The world is becoming more and more interconnected. Globalization changes how people consume, work and live almost everywhere on the world. Today, many economic, political, cultural or ecological relationships are not explainable from a national perspective. At the same time, a controversial debate about the consequences of globalization has begun.
Questions to ponder: What are the driving forces behind globalization? What areas are most impacted by globalization? How does globalization benefit some, and adversely impact others? Why?
Tags: Globalization, economic, industry, NGOs, political, scale, unit 6 industry.
July 15, 2013 Peru last week initiated a new program that will provide electricity to more than two million of its poorest residents using solar panels.
Energy and Mining Minister Jorge Merino said that the program will allow 95% of Peru to have access to electricity by the end of 2016. Currently, approximately 66% of the population has access to electricity.
“This program is aimed at the poorest people, those who lack access to electric lighting and still use oil lamps, spending their own resources to pay for fuels that harm their health,” said Merino.
The first phase of the program, called “The National Photovoltaic Household Electrification Program” was initiated on Monday (July 8) in the Contumaza province, where 1,601 solar panels were installed. These installations will power 126 impoverished communities in the districts of Cupisnique, San Benito, Tantarica, Chilete, Yonan, San Luis, and Contai.
The program plans to install about 12,500 solar (photovoltaic) systems to provide for approximately 500,000 households at an overall cost of about $200 million.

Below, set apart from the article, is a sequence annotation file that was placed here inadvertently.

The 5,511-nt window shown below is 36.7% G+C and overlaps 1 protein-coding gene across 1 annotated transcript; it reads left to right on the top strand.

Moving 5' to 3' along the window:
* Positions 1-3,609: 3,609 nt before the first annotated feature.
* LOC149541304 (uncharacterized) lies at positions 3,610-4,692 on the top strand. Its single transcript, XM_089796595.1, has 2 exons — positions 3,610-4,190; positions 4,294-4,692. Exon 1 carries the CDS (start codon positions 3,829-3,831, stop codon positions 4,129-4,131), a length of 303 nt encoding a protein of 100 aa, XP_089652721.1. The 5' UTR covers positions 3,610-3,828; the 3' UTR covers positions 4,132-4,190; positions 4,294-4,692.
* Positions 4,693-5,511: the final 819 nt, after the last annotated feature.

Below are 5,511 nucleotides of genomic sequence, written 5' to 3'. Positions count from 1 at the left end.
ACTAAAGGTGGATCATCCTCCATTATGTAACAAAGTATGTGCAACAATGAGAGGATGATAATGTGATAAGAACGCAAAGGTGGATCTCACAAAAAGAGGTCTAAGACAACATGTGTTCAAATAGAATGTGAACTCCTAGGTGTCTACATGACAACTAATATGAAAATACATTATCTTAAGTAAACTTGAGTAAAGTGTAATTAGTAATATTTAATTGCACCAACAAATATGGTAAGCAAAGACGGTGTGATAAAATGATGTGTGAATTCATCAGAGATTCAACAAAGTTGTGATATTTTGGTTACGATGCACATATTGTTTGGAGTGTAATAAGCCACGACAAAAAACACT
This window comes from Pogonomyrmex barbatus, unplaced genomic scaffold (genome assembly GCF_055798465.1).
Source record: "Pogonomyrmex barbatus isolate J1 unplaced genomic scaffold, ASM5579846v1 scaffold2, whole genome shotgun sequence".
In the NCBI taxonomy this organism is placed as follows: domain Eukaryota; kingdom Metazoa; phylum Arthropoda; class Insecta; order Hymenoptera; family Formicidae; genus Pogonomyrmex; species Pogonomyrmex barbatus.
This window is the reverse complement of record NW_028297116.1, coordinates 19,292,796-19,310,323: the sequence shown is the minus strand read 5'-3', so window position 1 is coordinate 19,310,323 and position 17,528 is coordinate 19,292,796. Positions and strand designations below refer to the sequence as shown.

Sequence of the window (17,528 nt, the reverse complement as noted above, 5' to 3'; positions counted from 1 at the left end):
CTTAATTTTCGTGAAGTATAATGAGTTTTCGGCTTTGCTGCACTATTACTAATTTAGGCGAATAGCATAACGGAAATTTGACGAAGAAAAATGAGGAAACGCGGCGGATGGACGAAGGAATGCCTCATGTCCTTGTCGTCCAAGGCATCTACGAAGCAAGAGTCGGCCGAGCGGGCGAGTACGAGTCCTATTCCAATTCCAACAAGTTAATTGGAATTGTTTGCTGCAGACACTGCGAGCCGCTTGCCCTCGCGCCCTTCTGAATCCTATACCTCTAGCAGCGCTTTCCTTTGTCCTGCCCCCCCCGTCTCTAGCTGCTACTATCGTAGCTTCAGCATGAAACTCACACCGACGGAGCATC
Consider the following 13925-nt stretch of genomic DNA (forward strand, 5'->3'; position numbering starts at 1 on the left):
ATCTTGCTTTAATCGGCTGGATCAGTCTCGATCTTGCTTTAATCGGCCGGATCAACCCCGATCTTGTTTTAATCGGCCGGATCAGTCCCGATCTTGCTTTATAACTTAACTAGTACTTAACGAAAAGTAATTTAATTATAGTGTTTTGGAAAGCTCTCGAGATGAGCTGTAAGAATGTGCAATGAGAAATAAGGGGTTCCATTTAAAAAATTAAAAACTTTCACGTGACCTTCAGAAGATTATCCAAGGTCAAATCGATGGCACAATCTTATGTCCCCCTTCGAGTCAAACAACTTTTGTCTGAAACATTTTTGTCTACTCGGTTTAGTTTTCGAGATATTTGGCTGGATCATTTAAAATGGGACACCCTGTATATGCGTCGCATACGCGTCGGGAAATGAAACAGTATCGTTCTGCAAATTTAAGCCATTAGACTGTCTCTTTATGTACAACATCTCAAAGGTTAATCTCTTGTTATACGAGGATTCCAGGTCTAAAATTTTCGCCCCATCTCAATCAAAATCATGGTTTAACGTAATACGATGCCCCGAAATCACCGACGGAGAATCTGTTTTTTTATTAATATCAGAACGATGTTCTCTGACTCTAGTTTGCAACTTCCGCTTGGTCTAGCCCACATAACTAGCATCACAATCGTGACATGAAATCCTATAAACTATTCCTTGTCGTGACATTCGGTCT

Peru is the third-largest country in South America, with a population over 24 million. It has average solar radiation levels which can reach 5 kWh per m2 a day in the Sierra (foothill of The Andes). Peru is also home to the first major PV installation in Latin America.
This follows Peru’s public commitments to accelerate renewable energy development, as reported here previously by CleanTechnica.
Peru Unveils Plan to Use Solar Panels to Provide Electricity to 2 Million People, Latin American Herald Tribune
We hear often of the 'high expectations' schools must have of and for their students, yet we seldom hear of the expectations students have of their schools. Students' expectations constitute the new 'rules of engagement' in the relationship that young people want with their schools."
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When writing a research paper or an article that contains references to GIS data, maps, or other geospatial material, it's important to include a proper citation crediting the author of the GIS work.
Citations vary depending on if the map is a single piece of work, part of a map series, an atlas, or a map that is part of a book or a journal article. There are even specific citations if the map was created using GIS software or you are citing GIS data. There are varying citation guidelines for static web maps versus dynamic online mapping applications.
For each map, first consult the original work in order to extract the necessary information. Scan the map for the necessary information. If some of the needed citation information is not listed directly on the map, access any available background information. If the map is found within a book, article, or atlas, look for any figures or footnotes that provide additional detail. If the map is accessed from a web page, check for any background information on the source web site. Make sure you carefully note within your citation any missing information.......